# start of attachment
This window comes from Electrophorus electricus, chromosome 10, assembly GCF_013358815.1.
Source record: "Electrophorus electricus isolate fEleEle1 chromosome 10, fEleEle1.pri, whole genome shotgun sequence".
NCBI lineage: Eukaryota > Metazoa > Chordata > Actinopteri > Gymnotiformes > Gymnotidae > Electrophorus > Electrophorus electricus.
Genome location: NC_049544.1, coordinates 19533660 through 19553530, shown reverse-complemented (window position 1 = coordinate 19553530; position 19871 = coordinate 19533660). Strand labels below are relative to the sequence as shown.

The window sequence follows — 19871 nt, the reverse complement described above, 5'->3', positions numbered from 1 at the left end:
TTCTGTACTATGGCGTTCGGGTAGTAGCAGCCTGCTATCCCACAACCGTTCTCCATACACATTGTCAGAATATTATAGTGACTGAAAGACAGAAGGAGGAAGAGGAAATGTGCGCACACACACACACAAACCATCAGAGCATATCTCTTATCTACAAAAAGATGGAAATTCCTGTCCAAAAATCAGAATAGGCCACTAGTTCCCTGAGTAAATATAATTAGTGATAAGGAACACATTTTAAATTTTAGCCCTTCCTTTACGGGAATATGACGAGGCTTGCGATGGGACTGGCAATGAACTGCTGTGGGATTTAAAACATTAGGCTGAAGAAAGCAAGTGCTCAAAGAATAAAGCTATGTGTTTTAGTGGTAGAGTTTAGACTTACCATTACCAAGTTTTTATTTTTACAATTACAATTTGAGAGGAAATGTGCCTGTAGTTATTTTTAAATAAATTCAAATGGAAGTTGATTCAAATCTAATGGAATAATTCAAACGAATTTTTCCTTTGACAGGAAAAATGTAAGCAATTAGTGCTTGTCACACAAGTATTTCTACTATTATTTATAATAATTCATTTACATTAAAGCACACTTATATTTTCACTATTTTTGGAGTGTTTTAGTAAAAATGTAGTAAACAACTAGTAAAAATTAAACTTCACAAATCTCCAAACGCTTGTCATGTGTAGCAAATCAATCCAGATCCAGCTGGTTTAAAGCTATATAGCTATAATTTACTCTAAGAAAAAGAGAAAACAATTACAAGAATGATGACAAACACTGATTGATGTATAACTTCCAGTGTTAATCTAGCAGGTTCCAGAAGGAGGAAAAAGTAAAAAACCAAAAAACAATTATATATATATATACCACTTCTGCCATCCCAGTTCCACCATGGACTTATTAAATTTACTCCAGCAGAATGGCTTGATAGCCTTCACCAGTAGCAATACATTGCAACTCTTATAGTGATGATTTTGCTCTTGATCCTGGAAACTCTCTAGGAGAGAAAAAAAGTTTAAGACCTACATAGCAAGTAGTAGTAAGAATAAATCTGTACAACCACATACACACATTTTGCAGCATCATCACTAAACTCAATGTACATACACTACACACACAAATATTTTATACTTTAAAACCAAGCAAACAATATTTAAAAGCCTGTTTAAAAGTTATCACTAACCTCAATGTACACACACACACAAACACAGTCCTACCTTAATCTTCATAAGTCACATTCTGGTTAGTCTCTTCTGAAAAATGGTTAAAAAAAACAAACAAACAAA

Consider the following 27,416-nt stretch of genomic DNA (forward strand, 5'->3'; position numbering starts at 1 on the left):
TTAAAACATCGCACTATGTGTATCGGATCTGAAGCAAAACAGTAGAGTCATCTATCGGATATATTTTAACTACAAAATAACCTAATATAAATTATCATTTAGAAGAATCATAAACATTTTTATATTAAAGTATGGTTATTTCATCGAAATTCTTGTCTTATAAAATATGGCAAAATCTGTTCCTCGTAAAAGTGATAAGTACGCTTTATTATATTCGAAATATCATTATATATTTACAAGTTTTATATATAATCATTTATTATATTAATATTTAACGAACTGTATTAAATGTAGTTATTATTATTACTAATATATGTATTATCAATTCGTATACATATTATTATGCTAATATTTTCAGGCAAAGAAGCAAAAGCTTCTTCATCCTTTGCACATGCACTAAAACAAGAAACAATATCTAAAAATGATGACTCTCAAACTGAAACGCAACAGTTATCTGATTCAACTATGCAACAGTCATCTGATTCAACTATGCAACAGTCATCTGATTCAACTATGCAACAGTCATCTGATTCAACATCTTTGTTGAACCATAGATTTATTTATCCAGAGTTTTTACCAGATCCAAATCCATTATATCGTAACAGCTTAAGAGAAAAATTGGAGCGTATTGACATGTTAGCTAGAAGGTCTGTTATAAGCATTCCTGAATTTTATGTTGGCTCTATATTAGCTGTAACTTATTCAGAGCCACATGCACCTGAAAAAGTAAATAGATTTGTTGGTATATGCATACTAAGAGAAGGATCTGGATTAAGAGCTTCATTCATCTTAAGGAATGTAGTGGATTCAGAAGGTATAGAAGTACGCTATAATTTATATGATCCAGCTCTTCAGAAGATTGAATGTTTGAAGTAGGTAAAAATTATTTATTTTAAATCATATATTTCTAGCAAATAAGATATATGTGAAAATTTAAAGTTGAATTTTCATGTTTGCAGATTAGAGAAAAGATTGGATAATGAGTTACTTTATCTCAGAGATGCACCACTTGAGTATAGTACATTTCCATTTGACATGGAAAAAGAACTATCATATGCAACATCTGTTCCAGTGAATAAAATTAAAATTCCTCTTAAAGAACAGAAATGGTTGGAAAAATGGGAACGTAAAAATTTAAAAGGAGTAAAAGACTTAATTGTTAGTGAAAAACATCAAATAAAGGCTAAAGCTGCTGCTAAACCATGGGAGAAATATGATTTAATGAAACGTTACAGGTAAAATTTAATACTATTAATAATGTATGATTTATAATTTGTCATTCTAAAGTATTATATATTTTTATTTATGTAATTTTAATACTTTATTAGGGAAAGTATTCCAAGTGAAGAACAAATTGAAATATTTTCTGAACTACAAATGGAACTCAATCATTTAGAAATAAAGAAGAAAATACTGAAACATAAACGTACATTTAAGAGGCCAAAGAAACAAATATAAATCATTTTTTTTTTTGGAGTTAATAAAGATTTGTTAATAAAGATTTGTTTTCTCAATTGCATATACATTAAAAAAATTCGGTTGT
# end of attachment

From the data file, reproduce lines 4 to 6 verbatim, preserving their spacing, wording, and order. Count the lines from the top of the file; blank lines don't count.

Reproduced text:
Genome location: NC_049544.1, coordinates 19533660 through 19553530, shown reverse-complemented (window position 1 = coordinate 19553530; position 19871 = coordinate 19533660). Strand labels below are relative to the sequence as shown.

The window sequence follows — 19871 nt, the reverse complement described above, 5'->3', positions numbered from 1 at the left end:
TTCTGTACTATGGCGTTCGGGTAGTAGCAGCCTGCTATCCCACAACCGTTCTCCATACACATTGTCAGAATATTATAGTGACTGAAAGACAGAAGGAGGAAGAGGAAATGTGCGCACACACACACACAAACCATCAGAGCATATCTCTTATCTACAAAAAGATGGAAATTCCTGTCCAAAAATCAGAATAGGCCACTAGTTCCCTGAGTAAATATAATTAGTGATAAGGAACACATTTTAAATTTTAGCCCTTCCTTTACGGGAATATGACGAGGCTTGCGATGGGACTGGCAATGAACTGCTGTGGGATTTAAAACATTAGGCTGAAGAAAGCAAGTGCTCAAAGAATAAAGCTATGTGTTTTAGTGGTAGAGTTTAGACTTACCATTACCAAGTTTTTATTTTTACAATTACAATTTGAGAGGAAATGTGCCTGTAGTTATTTTTAAATAAATTCAAATGGAAGTTGATTCAAATCTAATGGAATAATTCAAACGAATTTTTCCTTTGACAGGAAAAATGTAAGCAATTAGTGCTTGTCACACAAGTATTTCTACTATTATTTATAATAATTCATTTACATTAAAGCACACTTATATTTTCACTATTTTTGGAGTGTTTTAGTAAAAATGTAGTAAACAACTAGTAAAAATTAAACTTCACAAATCTCCAAACGCTTGTCATGTGTAGCAAATCAATCCAGATCCAGCTGGTTTAAAGCTATATAGCTATAATTTACTCTAAGAAAAAGAGAAAACAATTACAAGAATGATGACAAACACTGATTGATGTATAACTTCCAGTGTTAATCTAGCAGGTTCCAGAAGGAGGAAAAAGTAAAAAACCAAAAAACAATTATATATATATATACCACTTCTGCCATCCCAGTTCCACCATGGACTTATTAAATTTACTCCAGCAGAATGGCTTGATAGCCTTCACCAGTAGCAATACATTGCAACTCTTATAGTGATGATTTTGCTCTTGATCCTGGAAACTCTCTAGGAGAGAAAAAAAGTTTAAGACCTACATAGCAAGTAGTAGTAAGAATAAATCTGTACAACCACATACACACATTTTGCAGCATCATCACTAAACTCAATGTACATACACTACACACACAAATATTTTATACTTTAAAACCAAGCAAACAATATTTAAAAGCCTGTTTAAAAGTTATCACTAACCTCAATGTACACACACACACAAACACAGTCCTACCTTAATCTTCATAAGTCACATTCTGGTTAGTCTCTTCTGAAAAATGGTTAAAAAAAACAAACAAACAAA